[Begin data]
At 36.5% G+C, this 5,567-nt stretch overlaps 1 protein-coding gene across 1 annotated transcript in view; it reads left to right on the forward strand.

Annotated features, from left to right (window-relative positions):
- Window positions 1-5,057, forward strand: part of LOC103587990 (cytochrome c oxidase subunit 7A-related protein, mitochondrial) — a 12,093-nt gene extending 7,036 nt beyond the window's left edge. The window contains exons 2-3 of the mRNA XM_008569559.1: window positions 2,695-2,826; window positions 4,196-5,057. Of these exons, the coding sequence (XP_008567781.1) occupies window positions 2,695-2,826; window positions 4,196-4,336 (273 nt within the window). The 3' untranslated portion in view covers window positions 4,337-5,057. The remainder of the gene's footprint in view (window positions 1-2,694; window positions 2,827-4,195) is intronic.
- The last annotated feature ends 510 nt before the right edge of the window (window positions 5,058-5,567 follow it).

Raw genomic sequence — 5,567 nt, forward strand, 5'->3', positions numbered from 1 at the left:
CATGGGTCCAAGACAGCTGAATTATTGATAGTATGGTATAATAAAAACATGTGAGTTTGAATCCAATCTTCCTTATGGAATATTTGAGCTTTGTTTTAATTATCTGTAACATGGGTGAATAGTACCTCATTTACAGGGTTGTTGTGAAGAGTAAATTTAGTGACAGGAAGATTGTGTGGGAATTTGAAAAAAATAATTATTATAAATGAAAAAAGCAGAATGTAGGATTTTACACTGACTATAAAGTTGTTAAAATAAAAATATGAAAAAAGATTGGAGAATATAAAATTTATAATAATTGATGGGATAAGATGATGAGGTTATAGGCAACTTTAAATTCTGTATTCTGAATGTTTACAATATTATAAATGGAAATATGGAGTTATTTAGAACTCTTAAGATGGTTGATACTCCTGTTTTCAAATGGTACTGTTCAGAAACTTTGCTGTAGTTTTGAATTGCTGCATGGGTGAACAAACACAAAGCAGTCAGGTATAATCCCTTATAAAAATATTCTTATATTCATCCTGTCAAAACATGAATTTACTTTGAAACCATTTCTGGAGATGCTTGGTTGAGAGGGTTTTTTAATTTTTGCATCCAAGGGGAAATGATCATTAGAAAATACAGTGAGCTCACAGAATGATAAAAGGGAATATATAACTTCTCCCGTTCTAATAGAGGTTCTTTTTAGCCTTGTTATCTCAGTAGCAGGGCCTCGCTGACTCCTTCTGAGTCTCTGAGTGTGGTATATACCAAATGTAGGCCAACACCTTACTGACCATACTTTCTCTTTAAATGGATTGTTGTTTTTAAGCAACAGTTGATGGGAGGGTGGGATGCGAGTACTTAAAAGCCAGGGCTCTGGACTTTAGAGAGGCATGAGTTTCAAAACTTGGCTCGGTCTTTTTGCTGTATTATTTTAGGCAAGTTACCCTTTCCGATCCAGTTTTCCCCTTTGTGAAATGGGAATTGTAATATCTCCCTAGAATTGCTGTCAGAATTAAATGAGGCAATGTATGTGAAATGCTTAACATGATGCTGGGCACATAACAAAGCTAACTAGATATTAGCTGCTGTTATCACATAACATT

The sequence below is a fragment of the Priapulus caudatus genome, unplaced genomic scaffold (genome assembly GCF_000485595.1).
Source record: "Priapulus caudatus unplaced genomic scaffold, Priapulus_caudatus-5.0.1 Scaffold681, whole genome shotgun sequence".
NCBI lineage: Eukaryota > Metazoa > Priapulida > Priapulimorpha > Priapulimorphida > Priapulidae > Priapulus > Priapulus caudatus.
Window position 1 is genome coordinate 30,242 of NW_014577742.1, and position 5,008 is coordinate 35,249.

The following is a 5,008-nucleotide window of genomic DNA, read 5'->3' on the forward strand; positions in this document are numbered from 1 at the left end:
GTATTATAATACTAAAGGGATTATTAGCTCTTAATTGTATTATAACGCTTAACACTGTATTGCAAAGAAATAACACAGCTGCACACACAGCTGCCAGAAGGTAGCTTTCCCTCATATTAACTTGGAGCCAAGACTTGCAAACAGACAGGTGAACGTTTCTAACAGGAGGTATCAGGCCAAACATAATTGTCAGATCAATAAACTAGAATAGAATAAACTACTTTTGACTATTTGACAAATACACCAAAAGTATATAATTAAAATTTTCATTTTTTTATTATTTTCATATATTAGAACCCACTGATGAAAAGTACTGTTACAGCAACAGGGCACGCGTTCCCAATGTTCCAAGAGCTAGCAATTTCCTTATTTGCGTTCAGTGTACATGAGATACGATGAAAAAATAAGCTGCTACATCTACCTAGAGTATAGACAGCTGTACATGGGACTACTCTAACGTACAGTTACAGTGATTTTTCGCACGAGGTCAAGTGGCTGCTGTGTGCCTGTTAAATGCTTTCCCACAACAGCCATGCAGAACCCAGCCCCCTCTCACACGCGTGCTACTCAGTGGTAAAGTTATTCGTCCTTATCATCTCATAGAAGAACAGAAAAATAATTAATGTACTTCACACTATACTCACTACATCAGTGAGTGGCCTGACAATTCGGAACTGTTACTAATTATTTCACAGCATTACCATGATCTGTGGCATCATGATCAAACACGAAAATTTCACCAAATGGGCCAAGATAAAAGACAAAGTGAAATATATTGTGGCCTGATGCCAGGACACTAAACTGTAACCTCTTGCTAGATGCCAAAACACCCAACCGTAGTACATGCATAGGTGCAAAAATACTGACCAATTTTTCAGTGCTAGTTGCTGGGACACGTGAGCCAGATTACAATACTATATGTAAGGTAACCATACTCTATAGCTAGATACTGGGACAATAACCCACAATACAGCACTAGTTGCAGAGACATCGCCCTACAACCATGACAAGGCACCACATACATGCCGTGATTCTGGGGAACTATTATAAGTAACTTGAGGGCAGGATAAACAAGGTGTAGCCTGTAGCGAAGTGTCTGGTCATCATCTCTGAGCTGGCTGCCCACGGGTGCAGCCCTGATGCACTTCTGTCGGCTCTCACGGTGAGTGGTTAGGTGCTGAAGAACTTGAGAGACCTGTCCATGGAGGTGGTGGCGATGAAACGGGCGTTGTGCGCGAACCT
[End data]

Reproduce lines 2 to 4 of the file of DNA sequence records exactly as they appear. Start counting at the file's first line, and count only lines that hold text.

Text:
Annotated features, from left to right (window-relative positions):
- Window positions 1-5,057, forward strand: part of LOC103587990 (cytochrome c oxidase subunit 7A-related protein, mitochondrial) — a 12,093-nt gene extending 7,036 nt beyond the window's left edge. The window contains exons 2-3 of the mRNA XM_008569559.1: window positions 2,695-2,826; window positions 4,196-5,057. Of these exons, the coding sequence (XP_008567781.1) occupies window positions 2,695-2,826; window positions 4,196-4,336 (273 nt within the window). The 3' untranslated portion in view covers window positions 4,337-5,057. The remainder of the gene's footprint in view (window positions 1-2,694; window positions 2,827-4,195) is intronic.
- The last annotated feature ends 510 nt before the right edge of the window (window positions 5,058-5,567 follow it).